National Reference Stations

What are National Reference Stations?

National Reference Stations provide fundamental baseline information used to understand how large-scale, long-term climate change and variability is affecting Australian coastal seas. A current network of seven National Reference Stations are currently in operation in Australian coastal waters, of which three are long-term locations, Maria Island (Tasmania), Port Hacking (New South Wales) and Rottnest Island (Western Australia). The remaining four National Reference stations, including Darwin (Northern Territory), Yongala (Great Barrier Reef), Kangaroo Island (South Australia) and North Stradbroke Island (Queensland) are newer additions to the network of National Reference Stations, increasing the ability to monitor Australian coastal waters.

In addition to the continuous monitoring of physical oceanic properties of the moorings, these sensor-based observations are combined with vessel-based biogeochemical sampling on a monthly basis (for most locations).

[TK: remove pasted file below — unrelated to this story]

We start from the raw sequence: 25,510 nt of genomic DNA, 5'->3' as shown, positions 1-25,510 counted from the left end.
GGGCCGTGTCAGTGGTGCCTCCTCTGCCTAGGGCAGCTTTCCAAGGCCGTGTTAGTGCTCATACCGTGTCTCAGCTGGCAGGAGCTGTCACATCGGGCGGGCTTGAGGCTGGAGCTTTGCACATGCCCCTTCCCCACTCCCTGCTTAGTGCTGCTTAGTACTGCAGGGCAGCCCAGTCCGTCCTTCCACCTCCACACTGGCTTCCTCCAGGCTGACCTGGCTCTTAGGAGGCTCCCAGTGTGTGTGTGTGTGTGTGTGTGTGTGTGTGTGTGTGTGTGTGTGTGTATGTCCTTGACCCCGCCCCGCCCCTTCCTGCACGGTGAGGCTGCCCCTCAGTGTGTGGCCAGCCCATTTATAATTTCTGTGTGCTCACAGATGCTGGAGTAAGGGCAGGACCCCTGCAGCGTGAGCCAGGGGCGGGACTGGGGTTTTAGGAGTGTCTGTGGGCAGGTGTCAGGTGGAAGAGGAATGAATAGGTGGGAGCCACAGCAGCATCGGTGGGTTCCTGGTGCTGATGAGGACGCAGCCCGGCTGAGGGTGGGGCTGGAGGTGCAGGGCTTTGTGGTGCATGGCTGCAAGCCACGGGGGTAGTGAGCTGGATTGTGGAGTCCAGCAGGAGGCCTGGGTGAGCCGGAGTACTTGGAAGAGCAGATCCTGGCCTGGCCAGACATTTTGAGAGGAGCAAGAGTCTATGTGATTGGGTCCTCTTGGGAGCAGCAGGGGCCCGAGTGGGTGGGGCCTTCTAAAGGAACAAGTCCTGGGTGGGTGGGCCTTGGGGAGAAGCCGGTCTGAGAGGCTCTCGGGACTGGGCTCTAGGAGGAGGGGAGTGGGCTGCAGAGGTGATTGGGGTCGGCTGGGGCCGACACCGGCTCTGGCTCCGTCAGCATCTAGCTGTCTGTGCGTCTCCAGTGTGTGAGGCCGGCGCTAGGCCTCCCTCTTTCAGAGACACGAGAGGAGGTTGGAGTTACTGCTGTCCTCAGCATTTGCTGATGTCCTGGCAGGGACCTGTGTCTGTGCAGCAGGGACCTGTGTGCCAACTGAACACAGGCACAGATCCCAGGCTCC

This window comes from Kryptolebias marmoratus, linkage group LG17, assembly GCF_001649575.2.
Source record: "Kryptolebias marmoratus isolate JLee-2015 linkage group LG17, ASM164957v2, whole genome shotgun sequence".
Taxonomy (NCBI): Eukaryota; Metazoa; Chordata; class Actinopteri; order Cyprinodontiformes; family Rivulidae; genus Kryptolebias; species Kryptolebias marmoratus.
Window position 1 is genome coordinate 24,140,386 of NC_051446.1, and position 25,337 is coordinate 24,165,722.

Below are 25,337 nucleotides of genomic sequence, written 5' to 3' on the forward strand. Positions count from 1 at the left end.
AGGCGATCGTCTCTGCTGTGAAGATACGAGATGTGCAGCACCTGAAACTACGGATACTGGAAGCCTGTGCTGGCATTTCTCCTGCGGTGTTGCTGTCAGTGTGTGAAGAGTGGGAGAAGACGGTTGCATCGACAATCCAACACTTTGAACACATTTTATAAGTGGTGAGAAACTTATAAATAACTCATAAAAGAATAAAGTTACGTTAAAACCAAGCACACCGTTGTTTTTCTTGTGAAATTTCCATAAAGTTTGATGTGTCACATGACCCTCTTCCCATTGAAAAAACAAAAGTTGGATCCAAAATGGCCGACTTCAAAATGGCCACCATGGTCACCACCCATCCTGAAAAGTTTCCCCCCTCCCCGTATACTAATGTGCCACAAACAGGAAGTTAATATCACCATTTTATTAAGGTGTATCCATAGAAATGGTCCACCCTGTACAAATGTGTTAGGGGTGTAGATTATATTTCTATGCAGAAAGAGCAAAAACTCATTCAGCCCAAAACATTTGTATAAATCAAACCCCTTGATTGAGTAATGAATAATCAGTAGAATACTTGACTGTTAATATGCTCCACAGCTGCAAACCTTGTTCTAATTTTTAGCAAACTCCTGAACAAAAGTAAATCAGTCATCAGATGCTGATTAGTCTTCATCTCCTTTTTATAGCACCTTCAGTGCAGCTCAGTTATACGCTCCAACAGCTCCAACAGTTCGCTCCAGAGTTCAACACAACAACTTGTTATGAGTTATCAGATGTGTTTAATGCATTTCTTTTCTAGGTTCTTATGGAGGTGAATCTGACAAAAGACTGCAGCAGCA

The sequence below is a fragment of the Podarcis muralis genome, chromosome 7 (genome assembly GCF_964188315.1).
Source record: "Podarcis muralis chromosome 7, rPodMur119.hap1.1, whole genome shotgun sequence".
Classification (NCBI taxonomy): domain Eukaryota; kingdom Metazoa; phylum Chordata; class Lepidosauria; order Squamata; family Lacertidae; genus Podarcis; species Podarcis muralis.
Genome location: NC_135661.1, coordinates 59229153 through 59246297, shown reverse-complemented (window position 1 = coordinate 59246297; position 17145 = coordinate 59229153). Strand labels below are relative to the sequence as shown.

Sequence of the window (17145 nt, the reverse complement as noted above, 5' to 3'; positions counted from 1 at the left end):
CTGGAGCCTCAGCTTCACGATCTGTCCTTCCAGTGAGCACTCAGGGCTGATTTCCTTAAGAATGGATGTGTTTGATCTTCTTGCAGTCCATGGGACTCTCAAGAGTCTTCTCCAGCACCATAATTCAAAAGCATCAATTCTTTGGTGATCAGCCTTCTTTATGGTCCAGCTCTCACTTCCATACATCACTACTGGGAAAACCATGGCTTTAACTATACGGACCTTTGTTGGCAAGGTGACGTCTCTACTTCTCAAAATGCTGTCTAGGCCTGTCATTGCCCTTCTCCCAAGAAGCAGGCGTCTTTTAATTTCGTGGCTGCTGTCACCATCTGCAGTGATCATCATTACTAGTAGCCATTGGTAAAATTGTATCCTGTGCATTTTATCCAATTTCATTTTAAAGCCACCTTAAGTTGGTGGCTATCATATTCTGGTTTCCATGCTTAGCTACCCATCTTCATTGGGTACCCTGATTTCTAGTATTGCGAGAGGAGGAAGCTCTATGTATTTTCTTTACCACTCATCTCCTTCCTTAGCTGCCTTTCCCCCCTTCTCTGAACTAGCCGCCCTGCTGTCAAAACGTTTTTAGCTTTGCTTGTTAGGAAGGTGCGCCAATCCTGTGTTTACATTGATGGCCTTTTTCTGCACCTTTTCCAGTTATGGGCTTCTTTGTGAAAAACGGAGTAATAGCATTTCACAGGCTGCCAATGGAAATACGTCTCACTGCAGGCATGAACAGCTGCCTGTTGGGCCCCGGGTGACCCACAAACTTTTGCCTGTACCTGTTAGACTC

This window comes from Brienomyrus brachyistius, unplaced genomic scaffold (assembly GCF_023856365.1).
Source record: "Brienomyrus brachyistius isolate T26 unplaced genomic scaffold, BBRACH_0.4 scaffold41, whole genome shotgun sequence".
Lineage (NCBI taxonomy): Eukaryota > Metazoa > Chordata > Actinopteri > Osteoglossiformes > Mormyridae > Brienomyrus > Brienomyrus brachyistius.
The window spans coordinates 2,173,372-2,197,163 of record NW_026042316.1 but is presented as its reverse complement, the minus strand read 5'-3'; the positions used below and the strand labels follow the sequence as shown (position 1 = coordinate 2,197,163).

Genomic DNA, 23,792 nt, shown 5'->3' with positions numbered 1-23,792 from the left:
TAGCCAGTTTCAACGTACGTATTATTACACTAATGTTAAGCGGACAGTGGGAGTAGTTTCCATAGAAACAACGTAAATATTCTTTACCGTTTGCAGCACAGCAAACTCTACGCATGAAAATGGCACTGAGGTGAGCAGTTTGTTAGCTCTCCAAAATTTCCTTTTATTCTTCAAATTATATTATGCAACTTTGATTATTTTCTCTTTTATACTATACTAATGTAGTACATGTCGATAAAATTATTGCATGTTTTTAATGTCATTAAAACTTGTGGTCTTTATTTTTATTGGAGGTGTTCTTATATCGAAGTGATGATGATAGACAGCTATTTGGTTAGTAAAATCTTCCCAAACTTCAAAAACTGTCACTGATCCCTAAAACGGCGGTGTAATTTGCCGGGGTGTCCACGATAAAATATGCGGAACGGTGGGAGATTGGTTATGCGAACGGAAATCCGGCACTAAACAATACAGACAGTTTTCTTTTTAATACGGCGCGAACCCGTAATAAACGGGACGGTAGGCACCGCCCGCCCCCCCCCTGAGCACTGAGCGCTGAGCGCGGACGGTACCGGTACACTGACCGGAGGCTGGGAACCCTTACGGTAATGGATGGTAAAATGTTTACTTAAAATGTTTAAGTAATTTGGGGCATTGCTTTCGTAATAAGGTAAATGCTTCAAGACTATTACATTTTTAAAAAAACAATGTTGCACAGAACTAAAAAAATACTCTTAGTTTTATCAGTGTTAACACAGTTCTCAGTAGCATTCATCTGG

Key Data Streams

The National Reference Stations collect observations of both physical and biogeochemical variables to characterise the ocean environment and to understand fundamental biological processes within the environment. Core physical variables observed include temperature, salinity, dissolved oxygen, nutrients, turbidity, carbon, phytoplankton (both direct, and via an optical proxy for chlorophyll a), and zooplankton.

Understanding these variables necessitates observations at NRS sites being undertaken through the water column, from surface to seabed. Observations are sensor‐based and supplemented by vessel‐based biogeochemical sampling (and laboratory analysis) at minimum frequencies required to provide appropriate resolution for core variables.

As the resources required to sustain physical and biogeochemical observations over the long term are significant, the NRS Network consists of the minimum number of sites necessary to provide a national multi‐decadal baseline. At these timescales, ocean processes are operating at space scales in the thousands of square kilometres, and the IMOS NRS is hence a sparse network of well‐ instrumented, single‐point, reference sites, strategically positioned around Australia’s coastline.

David Hughes